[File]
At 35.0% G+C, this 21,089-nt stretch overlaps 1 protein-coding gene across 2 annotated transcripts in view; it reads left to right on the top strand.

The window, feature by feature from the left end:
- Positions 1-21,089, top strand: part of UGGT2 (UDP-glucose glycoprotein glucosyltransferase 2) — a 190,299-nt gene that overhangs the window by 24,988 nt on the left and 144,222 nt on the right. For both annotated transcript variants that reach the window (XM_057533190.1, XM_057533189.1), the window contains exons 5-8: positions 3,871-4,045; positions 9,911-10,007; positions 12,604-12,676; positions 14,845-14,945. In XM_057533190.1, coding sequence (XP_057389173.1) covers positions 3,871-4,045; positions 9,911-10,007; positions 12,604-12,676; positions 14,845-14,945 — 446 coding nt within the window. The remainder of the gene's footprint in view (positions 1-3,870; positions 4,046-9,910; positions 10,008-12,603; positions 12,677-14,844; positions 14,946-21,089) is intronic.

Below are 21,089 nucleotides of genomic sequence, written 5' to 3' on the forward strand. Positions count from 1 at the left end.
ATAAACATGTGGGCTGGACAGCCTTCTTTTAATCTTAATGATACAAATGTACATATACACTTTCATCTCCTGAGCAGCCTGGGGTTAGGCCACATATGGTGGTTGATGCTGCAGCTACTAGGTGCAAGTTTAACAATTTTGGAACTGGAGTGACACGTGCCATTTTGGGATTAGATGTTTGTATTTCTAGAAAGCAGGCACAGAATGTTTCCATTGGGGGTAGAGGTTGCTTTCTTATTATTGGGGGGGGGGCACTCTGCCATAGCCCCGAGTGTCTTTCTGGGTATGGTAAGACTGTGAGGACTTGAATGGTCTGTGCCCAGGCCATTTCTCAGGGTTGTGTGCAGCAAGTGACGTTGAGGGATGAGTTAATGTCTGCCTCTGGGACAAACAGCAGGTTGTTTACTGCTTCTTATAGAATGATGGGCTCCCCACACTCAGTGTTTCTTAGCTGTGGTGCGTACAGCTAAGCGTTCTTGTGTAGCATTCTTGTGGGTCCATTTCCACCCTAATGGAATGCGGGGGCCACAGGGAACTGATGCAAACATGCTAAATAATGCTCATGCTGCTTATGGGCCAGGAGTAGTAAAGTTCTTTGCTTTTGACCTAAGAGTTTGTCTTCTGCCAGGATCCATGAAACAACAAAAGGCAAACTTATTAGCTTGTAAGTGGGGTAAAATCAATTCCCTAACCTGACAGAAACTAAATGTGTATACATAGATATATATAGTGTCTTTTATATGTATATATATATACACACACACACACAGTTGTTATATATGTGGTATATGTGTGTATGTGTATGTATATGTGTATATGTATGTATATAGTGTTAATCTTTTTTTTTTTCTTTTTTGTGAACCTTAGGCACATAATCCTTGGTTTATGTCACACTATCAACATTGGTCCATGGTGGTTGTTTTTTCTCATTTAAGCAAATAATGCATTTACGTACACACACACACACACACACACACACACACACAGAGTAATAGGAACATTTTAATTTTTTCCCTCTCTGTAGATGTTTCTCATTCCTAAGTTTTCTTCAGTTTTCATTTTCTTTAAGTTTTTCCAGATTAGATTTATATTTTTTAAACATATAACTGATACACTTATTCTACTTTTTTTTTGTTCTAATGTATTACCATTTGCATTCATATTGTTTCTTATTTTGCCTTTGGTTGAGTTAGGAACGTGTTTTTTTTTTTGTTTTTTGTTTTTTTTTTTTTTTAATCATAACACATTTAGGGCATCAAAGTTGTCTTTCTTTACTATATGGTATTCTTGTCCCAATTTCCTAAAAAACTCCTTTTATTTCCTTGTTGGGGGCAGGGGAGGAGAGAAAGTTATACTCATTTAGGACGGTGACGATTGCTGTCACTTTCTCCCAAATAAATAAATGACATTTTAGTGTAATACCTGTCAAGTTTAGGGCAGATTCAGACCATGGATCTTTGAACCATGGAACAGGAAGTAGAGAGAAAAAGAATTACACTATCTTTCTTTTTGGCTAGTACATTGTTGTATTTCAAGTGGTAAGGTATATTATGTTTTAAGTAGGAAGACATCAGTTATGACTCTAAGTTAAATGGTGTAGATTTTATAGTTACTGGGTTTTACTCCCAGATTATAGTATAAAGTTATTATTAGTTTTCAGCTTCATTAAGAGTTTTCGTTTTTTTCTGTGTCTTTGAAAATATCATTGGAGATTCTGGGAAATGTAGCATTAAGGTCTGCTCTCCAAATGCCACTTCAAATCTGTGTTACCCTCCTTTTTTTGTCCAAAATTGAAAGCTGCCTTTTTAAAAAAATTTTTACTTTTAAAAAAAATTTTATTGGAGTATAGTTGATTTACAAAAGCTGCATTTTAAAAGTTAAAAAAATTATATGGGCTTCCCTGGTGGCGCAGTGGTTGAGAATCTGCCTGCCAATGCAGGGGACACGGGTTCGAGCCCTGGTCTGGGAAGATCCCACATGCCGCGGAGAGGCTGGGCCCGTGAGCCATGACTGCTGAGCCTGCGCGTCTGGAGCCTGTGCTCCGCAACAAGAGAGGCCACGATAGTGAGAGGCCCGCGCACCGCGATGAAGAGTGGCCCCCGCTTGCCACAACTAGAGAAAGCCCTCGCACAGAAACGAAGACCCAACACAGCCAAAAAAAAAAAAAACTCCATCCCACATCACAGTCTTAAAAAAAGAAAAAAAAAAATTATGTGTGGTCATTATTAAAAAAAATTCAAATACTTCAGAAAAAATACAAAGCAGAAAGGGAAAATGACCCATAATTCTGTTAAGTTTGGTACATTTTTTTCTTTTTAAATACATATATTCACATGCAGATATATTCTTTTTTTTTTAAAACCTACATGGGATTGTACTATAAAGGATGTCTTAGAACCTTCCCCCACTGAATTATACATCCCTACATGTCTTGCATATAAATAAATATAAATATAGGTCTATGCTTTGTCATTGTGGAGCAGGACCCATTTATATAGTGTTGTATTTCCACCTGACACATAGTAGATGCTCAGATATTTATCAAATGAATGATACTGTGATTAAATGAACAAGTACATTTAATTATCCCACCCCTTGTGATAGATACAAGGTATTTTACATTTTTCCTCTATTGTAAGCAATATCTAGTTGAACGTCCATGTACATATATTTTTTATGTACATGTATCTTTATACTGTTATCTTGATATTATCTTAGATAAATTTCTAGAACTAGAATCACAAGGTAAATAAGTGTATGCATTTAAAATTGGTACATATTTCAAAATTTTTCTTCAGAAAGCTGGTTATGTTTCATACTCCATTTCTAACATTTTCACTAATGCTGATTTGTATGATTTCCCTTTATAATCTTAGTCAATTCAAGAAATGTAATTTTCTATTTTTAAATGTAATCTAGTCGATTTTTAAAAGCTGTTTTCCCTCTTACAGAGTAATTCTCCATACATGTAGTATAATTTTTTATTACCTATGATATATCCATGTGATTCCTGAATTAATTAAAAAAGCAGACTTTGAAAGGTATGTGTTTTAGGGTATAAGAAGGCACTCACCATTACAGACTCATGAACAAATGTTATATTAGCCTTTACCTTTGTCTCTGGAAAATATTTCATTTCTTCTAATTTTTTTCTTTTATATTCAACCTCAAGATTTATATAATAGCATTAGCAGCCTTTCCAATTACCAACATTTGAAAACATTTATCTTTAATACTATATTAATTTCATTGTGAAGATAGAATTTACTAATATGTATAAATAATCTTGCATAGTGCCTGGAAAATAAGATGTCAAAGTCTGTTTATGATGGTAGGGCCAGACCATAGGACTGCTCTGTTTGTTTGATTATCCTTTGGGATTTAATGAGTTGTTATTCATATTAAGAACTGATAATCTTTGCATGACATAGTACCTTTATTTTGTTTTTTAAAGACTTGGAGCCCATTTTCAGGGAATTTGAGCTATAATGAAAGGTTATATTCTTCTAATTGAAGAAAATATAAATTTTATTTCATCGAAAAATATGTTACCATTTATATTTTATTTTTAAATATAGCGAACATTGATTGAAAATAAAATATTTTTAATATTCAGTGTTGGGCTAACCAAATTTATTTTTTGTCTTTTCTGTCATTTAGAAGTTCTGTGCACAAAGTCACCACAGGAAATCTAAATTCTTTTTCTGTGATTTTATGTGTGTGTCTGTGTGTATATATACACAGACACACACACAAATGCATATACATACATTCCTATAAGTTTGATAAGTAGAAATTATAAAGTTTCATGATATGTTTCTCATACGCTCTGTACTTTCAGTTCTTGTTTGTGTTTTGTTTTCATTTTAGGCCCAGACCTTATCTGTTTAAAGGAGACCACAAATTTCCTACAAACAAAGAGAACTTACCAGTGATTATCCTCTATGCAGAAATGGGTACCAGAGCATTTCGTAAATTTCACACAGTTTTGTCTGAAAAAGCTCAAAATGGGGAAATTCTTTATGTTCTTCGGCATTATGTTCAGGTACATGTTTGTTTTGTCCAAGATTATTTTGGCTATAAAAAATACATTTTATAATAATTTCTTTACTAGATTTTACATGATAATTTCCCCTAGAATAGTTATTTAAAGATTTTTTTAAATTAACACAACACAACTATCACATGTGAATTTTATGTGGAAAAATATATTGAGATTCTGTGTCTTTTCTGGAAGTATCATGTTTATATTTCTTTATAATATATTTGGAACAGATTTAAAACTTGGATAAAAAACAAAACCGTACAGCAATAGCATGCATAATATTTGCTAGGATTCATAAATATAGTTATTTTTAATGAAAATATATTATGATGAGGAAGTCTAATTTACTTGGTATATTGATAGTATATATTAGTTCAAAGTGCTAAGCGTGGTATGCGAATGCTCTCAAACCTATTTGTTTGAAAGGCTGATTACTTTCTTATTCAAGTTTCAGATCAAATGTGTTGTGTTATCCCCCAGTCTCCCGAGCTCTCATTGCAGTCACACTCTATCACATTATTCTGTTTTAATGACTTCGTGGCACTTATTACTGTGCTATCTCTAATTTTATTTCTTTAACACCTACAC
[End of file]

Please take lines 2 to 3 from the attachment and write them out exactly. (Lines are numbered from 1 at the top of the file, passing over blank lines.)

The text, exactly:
The window, feature by feature from the left end:
- Positions 1-21,089, top strand: part of UGGT2 (UDP-glucose glycoprotein glucosyltransferase 2) — a 190,299-nt gene that overhangs the window by 24,988 nt on the left and 144,222 nt on the right. For both annotated transcript variants that reach the window (XM_057533190.1, XM_057533189.1), the window contains exons 5-8: positions 3,871-4,045; positions 9,911-10,007; positions 12,604-12,676; positions 14,845-14,945. In XM_057533190.1, coding sequence (XP_057389173.1) covers positions 3,871-4,045; positions 9,911-10,007; positions 12,604-12,676; positions 14,845-14,945 — 446 coding nt within the window. The remainder of the gene's footprint in view (positions 1-3,870; positions 4,046-9,910; positions 10,008-12,603; positions 12,677-14,844; positions 14,946-21,089) is intronic.